In the beginning, there was vinyl: twelve-inch disks of polyvinyl chloride which had to be placed onto a turntable, set to spin at the right speed, and played by dropping a needle onto them at the correct point. A DJ would have to lug hundreds of these giant coasters from gig to gig in massive metal chests, then juggle them throughout a set. Sure, a lot of people still consider the vinyl era to be the golden age of DJ’s, but it was hardly a convenient system for transporting a music library. The art of the turntable never truly died out, but by the time the ‘90s had arrived, the world was ready for a revolution.


Enter the CD: the shiny future, where an entire album could fit onto a disk less than five inches across. These holographic frisbees were lightweight, compact (hence the name!), and supposedly indestructible. Suddenly a DJ could carry a far greater music library in a case no larger than a Yorkshire Terrier, and the revolutionary CDJ could queue up the disks using time codes. We soon learnt that CD’s weren’t quite as “indestructible” as their inventors claimed, and that an invisible scratch could turn your beloved album into an unplayable glitch-hop nightmare. Yet despite its shortcomings, it seemed that the CD would dominate the decks for decades to come.


Pioneer, however, had other ideas. Earlier this month, the music tech giant announced the latest upgrade to its CDJ line. They call it the “XDJ-1000”, and there’s one thing missing… a slot for CD’s. Yep, Pioneer have decided that DJ’s in 2014 can do without the compact disk. Instead, the XDJ line will rely exclusively on digital media (USB sticks, portable hard drives etc.) to throw together a set. Goodbye giant metal case – a DJ can now bring their entire library to a gig in the pocket of their skin-tight jeans.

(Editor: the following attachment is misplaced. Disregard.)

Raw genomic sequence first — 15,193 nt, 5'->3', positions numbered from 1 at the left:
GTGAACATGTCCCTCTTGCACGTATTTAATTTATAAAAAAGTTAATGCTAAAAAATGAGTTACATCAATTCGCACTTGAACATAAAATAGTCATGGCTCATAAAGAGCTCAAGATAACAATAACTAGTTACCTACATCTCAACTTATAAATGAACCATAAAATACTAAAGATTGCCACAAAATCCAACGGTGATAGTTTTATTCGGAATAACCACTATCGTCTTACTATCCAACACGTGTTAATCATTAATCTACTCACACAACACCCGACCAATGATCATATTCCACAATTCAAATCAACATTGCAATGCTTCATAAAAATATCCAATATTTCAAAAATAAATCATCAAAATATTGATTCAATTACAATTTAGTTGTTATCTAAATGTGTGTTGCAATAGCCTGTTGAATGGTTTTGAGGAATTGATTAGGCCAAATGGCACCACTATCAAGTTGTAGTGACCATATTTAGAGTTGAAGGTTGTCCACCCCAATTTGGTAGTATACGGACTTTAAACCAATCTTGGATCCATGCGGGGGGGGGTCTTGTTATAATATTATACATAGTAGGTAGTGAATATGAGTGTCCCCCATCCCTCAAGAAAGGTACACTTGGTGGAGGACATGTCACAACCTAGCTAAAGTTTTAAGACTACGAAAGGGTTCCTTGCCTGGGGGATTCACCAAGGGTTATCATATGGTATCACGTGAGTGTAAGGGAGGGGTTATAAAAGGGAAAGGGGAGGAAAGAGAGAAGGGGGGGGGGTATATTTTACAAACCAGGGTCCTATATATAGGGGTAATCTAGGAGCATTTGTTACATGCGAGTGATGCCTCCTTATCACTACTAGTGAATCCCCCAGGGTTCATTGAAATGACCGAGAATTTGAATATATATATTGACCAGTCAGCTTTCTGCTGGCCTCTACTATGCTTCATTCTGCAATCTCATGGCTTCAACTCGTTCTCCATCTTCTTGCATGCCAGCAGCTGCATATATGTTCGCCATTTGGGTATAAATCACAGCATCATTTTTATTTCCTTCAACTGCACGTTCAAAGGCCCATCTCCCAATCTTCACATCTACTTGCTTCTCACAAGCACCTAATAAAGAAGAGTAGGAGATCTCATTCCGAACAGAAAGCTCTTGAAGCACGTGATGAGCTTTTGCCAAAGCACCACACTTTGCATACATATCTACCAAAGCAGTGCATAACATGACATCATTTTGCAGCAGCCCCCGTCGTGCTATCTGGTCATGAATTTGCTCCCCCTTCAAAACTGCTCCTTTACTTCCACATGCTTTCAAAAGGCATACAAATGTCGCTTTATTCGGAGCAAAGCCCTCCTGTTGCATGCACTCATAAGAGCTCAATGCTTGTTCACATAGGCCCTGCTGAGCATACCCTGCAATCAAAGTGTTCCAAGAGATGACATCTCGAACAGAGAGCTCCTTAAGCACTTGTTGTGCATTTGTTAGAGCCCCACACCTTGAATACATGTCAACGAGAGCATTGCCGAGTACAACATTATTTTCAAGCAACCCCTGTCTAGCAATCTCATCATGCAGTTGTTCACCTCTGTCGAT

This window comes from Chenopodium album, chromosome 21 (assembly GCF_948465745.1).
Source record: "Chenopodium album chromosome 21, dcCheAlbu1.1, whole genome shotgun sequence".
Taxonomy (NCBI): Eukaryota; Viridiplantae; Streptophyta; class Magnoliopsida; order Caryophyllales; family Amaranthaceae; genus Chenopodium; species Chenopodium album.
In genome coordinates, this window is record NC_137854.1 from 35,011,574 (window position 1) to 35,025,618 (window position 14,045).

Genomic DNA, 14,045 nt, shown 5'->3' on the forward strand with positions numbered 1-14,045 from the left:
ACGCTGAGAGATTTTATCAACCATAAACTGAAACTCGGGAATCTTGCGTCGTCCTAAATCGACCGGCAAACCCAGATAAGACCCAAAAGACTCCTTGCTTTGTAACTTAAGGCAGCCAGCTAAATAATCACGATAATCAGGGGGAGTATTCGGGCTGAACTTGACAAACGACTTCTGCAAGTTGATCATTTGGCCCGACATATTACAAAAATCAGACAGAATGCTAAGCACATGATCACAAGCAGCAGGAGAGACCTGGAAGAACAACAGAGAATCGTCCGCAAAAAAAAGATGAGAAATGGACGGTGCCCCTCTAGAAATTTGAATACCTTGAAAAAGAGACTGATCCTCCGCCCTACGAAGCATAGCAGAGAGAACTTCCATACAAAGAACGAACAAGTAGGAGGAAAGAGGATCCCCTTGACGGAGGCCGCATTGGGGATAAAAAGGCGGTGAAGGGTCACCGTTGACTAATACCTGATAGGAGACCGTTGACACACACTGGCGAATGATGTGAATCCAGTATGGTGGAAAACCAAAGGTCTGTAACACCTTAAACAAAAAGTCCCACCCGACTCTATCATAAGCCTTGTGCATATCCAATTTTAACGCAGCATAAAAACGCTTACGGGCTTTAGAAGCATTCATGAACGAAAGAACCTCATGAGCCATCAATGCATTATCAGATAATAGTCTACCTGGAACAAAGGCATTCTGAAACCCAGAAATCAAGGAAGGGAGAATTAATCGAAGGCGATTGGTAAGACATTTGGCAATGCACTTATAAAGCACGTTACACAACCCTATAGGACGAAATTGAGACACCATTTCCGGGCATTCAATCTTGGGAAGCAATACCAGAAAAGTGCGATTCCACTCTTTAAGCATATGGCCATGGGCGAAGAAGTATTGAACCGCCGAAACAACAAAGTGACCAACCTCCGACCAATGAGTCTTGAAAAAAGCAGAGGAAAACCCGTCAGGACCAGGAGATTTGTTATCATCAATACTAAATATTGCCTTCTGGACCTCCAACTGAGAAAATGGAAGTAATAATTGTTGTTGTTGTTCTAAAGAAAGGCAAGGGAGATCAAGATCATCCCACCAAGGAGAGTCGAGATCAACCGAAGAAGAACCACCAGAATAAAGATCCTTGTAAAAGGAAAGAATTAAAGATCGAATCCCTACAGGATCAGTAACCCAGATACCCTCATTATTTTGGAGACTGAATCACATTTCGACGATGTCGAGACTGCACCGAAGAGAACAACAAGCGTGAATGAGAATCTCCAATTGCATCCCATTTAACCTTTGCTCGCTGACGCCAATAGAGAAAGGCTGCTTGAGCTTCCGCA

The deck itself features a full touchscreen interface, which makes a lot of sense in the era of smartphones and tablet computers. You’ll be able to mark important points in a track up to 64 bars before they drop, and colour-code your tracks for easier compiling. The familiar jog wheel and looping functions are still present, along with a simulated “Needle Search” which allows the user to slide their finger along a bar and play from any point in a track. Scratching is a breeze, and “Slip Mode” will effortlessly bring your track back to the correct time when you’re done.


Essentially, this device has the potential to kill CD’s stone dead. Early reviews are overwhelmingly positive, and the ease of use is off the charts. There will always be a place for the skill and flair of vinyl DJ’s, but you can expect the XDJ line to start taking over the clubs pretty damned soon. After the recent sale of Pioneer to a private equity firm, it’s fantastic to see them continue their proud history of innovation. We’ll keep an eye on the progress of this new system, but from here, it already smells like the future. Check out Pioneer’s intro video for the XDJ below.

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